By one wall there's a stack of signs from scenes where Toronto has stood in for more exotic locations, while other walls are stacked with artwork from dozens of sets, once carefully dressed then quickly torn down and stored away. Most of the frames contain undistinguished paintings and graphics, but occasionally something stands out, like the massive satellite map of the globe, barely concealed behind a 13-star "Betsy Ross" American flag, faded and full of bullet holes.
It's hard not to be impressed by all the accumulated effort that's gone into the show, by hundreds of professionals who, as Alex explains to me, often had to pull together sets and costumes with a week's notice and generous budgets - up to $20,000 a week spent on wardrobe, out of the two to four million dollars budgeted for each of the show's episodes.
The second soundstage contains the furniture that had to be purchased for the sets. Rental of props, furniture and wardrobe is obviously a big part of production budgets, but with short deadlines and specific needs, rental houses often can't fill their wish lists, so crew frantically comb furniture stores, antique shops and liquidation sales like this one to fill their penthouse apartments, corporate boardrooms and torture chambers.
There's a set of fine blue leather wing chairs on rollers, and another set of futuristic Lucite chairs that would look at home in the lair of any plutocrat villain's dreams. On the opposite side of the room is a set of bed frames, ranging from an expensive-looking metal four poster to stainless steel prison cots and a metal bed frame that would be just the thing to handcuff a wriggling captive to, in some damp cellar somewhere.
There is luggage and motorcycle helmets, sets of towels and coffee makers; a table covered in animal masks and a startling selection of children's toys. There are boxes full of stone and clay tiles, piles of fluorescent lighting, a table full of flat panel monitors and another of wall mounts for TVs. There are phones, of course, and lights - tables and tables of lights of every description; it would seem that a great deal of the energy put into any movie or TV show is sourcing precisely the right table, desk, anglepoise or floor lamp for every situation.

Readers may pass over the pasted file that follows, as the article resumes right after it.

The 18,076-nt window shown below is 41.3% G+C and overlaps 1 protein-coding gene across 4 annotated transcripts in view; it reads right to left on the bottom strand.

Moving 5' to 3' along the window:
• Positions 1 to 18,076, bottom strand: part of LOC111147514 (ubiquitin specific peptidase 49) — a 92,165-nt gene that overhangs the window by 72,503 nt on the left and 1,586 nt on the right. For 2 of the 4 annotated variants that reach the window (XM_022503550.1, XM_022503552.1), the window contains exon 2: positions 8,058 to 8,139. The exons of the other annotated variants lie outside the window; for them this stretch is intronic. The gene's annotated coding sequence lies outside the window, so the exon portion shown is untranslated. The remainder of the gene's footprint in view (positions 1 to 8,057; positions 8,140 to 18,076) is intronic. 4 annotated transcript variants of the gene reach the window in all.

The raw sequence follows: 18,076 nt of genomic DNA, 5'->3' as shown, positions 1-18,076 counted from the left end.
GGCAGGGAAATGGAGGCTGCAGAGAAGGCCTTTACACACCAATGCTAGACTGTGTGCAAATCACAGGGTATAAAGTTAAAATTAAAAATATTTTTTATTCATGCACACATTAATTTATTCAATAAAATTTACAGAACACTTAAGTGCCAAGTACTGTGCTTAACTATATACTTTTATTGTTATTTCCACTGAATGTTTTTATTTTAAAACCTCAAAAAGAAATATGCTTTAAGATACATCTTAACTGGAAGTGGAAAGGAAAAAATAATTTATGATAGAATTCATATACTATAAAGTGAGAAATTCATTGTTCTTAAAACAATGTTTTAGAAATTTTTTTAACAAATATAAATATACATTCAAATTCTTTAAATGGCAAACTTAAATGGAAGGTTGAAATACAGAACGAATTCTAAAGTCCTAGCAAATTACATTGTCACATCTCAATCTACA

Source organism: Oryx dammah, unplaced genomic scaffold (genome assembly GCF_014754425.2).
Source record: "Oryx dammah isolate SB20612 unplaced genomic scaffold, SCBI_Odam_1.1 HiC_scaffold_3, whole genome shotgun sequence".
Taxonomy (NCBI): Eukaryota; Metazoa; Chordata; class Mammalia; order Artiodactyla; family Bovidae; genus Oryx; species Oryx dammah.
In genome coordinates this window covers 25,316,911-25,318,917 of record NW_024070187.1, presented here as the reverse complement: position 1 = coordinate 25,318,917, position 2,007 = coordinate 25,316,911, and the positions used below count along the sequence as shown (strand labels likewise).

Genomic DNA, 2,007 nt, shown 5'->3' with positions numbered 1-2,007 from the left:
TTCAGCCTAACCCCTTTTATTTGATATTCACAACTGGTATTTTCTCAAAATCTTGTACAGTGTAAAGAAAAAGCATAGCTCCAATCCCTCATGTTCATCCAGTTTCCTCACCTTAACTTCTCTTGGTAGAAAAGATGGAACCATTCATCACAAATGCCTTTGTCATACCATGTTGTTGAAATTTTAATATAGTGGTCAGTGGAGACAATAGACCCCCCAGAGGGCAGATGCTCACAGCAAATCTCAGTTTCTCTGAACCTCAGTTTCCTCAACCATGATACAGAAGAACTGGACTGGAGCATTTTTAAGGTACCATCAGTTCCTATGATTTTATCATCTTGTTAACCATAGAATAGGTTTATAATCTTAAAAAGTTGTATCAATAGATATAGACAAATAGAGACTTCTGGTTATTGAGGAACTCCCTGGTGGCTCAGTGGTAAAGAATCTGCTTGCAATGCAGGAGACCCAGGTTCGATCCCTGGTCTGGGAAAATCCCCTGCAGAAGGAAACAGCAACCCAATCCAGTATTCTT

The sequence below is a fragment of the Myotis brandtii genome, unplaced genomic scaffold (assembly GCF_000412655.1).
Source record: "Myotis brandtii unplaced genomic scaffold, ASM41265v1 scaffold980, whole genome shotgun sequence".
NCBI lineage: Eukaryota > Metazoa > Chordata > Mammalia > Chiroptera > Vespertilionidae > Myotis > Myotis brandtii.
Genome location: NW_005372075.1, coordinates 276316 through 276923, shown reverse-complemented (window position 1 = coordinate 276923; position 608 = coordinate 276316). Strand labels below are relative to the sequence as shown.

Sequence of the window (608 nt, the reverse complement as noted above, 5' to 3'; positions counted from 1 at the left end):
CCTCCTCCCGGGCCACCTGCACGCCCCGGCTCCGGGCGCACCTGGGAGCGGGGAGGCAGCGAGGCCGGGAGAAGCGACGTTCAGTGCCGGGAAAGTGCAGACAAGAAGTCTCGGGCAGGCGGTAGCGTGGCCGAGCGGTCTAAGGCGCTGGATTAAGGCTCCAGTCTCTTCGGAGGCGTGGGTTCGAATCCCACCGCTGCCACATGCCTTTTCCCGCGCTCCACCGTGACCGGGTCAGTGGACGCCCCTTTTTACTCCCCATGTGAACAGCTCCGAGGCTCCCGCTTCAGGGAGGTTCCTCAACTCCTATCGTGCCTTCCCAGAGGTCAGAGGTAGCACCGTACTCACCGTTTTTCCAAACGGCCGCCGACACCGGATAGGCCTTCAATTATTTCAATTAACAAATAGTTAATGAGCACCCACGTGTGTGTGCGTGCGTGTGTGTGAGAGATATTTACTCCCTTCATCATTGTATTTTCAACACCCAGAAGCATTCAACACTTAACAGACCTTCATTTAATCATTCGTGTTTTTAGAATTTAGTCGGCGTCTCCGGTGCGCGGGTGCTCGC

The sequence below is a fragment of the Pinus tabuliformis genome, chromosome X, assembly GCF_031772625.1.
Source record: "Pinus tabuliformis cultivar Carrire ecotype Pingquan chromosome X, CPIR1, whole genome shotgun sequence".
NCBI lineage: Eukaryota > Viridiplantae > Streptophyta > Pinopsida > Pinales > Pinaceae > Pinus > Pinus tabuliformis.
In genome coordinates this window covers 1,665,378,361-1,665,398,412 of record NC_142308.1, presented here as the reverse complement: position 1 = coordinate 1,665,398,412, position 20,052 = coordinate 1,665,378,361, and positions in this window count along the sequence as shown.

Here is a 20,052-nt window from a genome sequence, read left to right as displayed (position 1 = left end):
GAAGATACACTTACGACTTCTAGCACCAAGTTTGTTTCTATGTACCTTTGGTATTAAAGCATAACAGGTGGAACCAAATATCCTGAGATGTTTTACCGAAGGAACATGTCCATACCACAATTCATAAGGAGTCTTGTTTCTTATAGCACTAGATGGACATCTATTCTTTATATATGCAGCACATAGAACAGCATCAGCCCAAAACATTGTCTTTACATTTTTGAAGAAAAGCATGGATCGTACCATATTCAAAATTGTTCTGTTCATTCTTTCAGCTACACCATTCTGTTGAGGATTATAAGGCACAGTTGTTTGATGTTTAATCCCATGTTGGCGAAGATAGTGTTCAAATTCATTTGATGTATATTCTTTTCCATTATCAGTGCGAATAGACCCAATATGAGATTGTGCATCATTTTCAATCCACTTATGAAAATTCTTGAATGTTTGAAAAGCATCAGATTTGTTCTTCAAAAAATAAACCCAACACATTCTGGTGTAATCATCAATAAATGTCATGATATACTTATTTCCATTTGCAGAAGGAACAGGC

Depending on where you're standing, the Maynard's sale seems like a designer close-out, or a big garage sale, or the final days of some boutique hotel. Then there are the unique items, like the freestanding martial arts punching bags, one with a burly rubber head and shoulders mounted on top, two neat bullet holes in the forehead.
In a corner of a third soundstage where crew members have stored items they bought before the sale, Alex shows me a huge piece of driftwood. "That cost $16,000, but we bought it for $8,000. I don't know how we're going to move it." It was the centrepiece of a villain's pad, framed and mounted in a wall, and while it could have been knocked together by set construction crews for a lot less, time was of the essence and it became a line item on that episode's budget. It's a one-of-a-kind piece, suitable as a (vast) coffee table, and Alex is still scouting around for a suitable buyer.
Then there are the tires. Stars of the show were given snow tires for their cars, which now sit stacked by a wall in the furniture room. They're for sale now, most of them apparently unused; a perk, and a cost, of shooting in Toronto.
Maynard's Major TV series liquidation sale runs from Sunday October 20th to Tuesday October 22nd at 721 Eastern Avenue. The sale opens at 10am each day. Credit card and Interac accepted. All sales final.